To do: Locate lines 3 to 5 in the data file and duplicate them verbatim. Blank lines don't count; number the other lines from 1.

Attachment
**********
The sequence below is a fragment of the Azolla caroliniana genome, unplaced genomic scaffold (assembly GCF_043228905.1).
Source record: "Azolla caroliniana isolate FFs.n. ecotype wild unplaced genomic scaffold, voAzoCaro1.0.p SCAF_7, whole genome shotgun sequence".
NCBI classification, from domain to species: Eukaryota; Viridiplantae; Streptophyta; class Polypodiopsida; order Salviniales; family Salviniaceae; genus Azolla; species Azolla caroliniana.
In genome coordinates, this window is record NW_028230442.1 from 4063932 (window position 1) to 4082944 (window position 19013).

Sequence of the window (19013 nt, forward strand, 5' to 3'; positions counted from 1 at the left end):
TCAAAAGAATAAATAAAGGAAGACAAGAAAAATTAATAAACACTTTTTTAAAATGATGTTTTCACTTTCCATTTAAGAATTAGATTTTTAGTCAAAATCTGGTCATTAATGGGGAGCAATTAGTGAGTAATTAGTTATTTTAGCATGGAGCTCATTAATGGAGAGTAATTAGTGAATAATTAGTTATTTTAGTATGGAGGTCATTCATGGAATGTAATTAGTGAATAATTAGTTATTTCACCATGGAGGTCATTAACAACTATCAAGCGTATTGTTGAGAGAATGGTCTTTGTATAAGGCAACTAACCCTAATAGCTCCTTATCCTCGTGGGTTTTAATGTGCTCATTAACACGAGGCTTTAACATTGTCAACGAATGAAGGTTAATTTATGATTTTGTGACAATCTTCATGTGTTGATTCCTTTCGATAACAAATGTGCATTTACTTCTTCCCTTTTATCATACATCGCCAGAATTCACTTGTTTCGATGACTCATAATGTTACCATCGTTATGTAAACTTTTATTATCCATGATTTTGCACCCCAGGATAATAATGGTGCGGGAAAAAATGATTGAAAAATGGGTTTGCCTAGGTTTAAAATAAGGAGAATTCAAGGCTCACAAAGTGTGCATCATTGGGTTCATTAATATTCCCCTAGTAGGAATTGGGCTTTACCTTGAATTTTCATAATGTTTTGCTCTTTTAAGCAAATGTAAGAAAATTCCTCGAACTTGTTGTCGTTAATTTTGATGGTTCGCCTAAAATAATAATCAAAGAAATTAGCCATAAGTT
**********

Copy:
NCBI classification, from domain to species: Eukaryota; Viridiplantae; Streptophyta; class Polypodiopsida; order Salviniales; family Salviniaceae; genus Azolla; species Azolla caroliniana.
In genome coordinates, this window is record NW_028230442.1 from 4063932 (window position 1) to 4082944 (window position 19013).

Sequence of the window (19013 nt, forward strand, 5' to 3'; positions counted from 1 at the left end):